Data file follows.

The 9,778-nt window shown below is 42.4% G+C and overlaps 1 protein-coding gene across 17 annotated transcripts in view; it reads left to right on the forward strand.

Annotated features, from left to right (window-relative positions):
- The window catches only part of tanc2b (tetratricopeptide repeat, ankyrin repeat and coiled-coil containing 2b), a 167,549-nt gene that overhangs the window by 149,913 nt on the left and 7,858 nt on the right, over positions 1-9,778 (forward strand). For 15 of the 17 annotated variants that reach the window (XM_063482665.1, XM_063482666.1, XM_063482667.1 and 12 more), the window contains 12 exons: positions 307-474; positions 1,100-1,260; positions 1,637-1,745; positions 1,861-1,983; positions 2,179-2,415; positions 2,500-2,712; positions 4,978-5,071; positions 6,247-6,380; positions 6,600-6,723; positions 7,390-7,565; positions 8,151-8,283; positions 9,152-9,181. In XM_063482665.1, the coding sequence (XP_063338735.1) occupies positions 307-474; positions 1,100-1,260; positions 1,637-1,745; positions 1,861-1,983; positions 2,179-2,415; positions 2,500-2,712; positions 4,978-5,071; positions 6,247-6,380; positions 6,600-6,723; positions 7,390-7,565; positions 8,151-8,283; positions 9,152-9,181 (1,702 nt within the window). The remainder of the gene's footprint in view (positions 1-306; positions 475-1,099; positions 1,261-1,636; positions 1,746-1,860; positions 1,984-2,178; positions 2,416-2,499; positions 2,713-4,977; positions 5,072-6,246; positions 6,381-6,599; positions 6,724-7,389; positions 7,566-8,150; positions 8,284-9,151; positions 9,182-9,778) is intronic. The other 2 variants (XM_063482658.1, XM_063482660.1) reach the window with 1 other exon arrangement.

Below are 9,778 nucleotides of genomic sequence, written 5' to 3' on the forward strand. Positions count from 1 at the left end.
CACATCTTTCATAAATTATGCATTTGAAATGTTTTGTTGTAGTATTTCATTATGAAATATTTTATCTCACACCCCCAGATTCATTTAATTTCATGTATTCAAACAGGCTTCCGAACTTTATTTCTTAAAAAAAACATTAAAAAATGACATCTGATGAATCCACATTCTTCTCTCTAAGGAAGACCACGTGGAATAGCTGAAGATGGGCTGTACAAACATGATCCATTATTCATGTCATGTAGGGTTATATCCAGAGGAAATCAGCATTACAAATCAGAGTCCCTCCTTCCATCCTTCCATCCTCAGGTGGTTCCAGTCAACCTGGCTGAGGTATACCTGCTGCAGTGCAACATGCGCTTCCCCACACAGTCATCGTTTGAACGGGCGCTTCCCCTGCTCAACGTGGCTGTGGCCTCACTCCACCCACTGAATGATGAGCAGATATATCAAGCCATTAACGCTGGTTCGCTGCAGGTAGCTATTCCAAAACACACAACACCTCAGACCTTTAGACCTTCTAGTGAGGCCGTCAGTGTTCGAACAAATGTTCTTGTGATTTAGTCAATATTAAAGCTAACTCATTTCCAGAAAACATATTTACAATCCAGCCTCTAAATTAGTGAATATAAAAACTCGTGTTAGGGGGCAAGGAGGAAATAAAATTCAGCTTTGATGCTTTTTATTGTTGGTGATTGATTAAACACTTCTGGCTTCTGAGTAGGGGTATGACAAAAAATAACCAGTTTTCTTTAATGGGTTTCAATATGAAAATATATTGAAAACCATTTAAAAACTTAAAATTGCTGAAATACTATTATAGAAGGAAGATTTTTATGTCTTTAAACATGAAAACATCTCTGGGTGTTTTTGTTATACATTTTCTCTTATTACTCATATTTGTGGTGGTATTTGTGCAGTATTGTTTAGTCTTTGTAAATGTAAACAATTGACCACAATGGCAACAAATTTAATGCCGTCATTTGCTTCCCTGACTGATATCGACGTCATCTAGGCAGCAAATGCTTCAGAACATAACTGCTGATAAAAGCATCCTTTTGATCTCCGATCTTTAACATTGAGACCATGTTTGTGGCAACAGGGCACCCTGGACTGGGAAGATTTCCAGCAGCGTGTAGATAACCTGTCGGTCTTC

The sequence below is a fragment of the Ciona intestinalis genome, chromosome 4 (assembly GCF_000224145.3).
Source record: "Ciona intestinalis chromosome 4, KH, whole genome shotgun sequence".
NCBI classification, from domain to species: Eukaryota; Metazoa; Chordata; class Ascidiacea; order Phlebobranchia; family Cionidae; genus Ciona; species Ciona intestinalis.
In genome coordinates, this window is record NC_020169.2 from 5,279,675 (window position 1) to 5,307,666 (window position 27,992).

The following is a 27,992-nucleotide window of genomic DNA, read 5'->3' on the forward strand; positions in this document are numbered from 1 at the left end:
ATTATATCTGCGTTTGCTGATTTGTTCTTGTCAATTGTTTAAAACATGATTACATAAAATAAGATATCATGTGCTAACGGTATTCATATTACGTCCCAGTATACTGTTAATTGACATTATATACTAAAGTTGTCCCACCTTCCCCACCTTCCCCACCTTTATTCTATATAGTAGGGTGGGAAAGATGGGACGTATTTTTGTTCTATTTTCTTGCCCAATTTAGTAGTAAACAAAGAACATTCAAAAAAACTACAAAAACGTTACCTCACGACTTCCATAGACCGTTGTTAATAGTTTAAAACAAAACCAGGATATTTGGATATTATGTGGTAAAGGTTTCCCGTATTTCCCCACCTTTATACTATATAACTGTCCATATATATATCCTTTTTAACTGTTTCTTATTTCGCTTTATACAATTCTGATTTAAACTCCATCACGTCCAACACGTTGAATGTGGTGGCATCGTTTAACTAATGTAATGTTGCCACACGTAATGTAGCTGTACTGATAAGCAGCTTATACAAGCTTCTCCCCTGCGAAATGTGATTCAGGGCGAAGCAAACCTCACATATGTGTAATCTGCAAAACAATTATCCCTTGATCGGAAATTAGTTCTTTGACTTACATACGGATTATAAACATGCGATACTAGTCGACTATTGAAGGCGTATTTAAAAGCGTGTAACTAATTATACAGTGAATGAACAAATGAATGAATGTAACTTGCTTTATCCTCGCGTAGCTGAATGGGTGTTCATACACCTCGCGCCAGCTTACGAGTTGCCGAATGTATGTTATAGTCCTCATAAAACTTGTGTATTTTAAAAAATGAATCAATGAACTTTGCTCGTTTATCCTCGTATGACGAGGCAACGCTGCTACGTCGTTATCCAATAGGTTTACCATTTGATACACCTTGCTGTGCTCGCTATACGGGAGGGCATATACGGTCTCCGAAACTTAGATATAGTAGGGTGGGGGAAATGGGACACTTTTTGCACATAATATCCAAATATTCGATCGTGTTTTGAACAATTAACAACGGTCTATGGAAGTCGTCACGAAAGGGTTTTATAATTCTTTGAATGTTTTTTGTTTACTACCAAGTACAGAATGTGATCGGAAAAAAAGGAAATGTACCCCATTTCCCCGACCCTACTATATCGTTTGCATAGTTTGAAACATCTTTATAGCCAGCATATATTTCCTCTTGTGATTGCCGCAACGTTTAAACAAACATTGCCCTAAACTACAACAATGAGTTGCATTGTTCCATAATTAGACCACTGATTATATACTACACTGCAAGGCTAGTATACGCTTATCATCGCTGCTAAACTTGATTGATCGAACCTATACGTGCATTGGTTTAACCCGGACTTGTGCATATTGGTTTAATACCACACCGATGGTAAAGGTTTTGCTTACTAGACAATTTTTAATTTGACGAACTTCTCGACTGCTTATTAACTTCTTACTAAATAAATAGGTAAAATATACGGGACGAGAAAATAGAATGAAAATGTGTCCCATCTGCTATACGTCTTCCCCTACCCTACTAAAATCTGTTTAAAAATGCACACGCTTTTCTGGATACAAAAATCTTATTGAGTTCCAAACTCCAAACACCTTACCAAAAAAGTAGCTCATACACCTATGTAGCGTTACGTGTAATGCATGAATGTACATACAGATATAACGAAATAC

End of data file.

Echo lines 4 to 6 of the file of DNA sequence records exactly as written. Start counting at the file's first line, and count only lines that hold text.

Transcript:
Below are 9,778 nucleotides of genomic sequence, written 5' to 3' on the forward strand. Positions count from 1 at the left end.
CACATCTTTCATAAATTATGCATTTGAAATGTTTTGTTGTAGTATTTCATTATGAAATATTTTATCTCACACCCCCAGATTCATTTAATTTCATGTATTCAAACAGGCTTCCGAACTTTATTTCTTAAAAAAAACATTAAAAAATGACATCTGATGAATCCACATTCTTCTCTCTAAGGAAGACCACGTGGAATAGCTGAAGATGGGCTGTACAAACATGATCCATTATTCATGTCATGTAGGGTTATATCCAGAGGAAATCAGCATTACAAATCAGAGTCCCTCCTTCCATCCTTCCATCCTCAGGTGGTTCCAGTCAACCTGGCTGAGGTATACCTGCTGCAGTGCAACATGCGCTTCCCCACACAGTCATCGTTTGAACGGGCGCTTCCCCTGCTCAACGTGGCTGTGGCCTCACTCCACCCACTGAATGATGAGCAGATATATCAAGCCATTAACGCTGGTTCGCTGCAGGTAGCTATTCCAAAACACACAACACCTCAGACCTTTAGACCTTCTAGTGAGGCCGTCAGTGTTCGAACAAATGTTCTTGTGATTTAGTCAATATTAAAGCTAACTCATTTCCAGAAAACATATTTACAATCCAGCCTCTAAATTAGTGAATATAAAAACTCGTGTTAGGGGGCAAGGAGGAAATAAAATTCAGCTTTGATGCTTTTTATTGTTGGTGATTGATTAAACACTTCTGGCTTCTGAGTAGGGGTATGACAAAAAATAACCAGTTTTCTTTAATGGGTTTCAATATGAAAATATATTGAAAACCATTTAAAAACTTAAAATTGCTGAAATACTATTATAGAAGGAAGATTTTTATGTCTTTAAACATGAAAACATCTCTGGGTGTTTTTGTTATACATTTTCTCTTATTACTCATATTTGTGGTGGTATTTGTGCAGTATTGTTTAGTCTTTGTAAATGTAAACAATTGACCACAATGGCAACAAATTTAATGCCGTCATTTGCTTCCCTGACTGATATCGACGTCATCTAGGCAGCAAATGCTTCAGAACATAACTGCTGATAAAAGCATCCTTTTGATCTCCGATCTTTAACATTGAGACCATGTTTGTGGCAACAGGGCACCCTGGACTGGGAAGATTTCCAGCAGCGTGTAGATAACCTGTCGGTCTTC

The sequence below is a fragment of the Ciona intestinalis genome, chromosome 4 (assembly GCF_000224145.3).